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Frequently Asked Questions
Q:
What is independent living?
A:

Essentially, it is living just like everyone else - having opportunities to make decisions that affect one's life, able to pursue activities of one's own choosing - limited only in the same ways that one's nondisabled neighbors are limited.

Independent living should not be defined in terms of living on one's own, being employed in a job fitting one's capabilities and interests, or having an active social life. These are aspects of living independently. Independent living has to do with self-determination. It is having the right and the opportunity to pursue a course of action. And, it is having the freedom to fail - and to learn from one's failures, just as nondisabled people do.

There are, of course, individuals who have certain mental impairments which may affect their abilities to make complicated decisions or pursue complex activities. For these individuals, Independent Living means having every opportunity to be as self-sufficient as possible. - Source: ILRU at Texas Institute for Rehabilitation

Q:
What is an independent living center?
A:

An independent living center (ILC or CIL) is a consumer-directed non-profit organization that provides an array of services, including peer support, information and referral, independent living skills training, advocacy, community education, personal care, and service coordination. Independent Living Centers can also provide information and access to Assistive Technology.

Q:
How do Independent Living centers differ from other service organizations?
A:

There are many different types of organizations which serve people with disabilities - state, vocational rehabilitation agencies, group homes, rehabilitation hospitals, sheltered workshops, nursing homes, senior centers, home health care agencies, and so forth. These organizations provide valuable services and are important links in the network of services that help people with disabilities maintain independent lifestyles.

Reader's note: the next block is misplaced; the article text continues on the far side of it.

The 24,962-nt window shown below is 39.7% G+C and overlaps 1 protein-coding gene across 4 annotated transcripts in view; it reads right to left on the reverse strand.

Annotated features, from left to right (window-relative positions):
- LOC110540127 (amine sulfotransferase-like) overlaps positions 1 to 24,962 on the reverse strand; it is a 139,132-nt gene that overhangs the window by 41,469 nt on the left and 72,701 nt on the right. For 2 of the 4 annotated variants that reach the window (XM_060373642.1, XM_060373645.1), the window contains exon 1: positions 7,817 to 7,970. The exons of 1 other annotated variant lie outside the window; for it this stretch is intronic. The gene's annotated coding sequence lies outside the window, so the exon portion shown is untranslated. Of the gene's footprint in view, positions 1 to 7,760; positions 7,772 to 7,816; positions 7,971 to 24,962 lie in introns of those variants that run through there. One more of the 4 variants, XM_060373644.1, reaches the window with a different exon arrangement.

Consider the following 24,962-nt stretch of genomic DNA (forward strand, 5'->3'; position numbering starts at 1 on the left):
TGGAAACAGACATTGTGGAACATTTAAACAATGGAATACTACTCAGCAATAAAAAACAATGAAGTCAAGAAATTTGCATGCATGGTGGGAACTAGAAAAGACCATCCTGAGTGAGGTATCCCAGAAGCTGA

What makes Independent Living centers very different from these other organizations is that centers have substantial involvement of people with disabilities making policy decisions and delivering services. Why this emphasis on control by people with disabilities? The basic idea behind Independent Living is that the ones who know best what services people with disabilities need in order to live independently are disabled people themselves. - Source: ILRU at Texas Institute for Rehabilitation

Q:
Can I live at New Horizons Independent Living Center?
A:

New Horizons is non-residential. New Horizons provides services to individuals with all types of disabilities to increase their ability to live independently in their own homes.

Q:
What kind of disability do I have to have to qualify?
A:

We serve people with any type of disability, including physical, mental, and sensory. No medical examination is required.

Q:
How much will service at New Horizons cost me?
A:

There is no cost to the consumer for independent living services. Most of our attendant programs, except private pay, are covered under Medicaid or another funding source.

Q:
Where are you located?
A:

We have offices in Shreveport, Alexandria, and Monroe. It is not necessary to have an appointment before you visit.

Q:
What age groups does New Horizons serve?
A:

New Horizons serves adults with all types of disabilities, as well as high school students with disabilities who are transitioning to the community and to the workforce.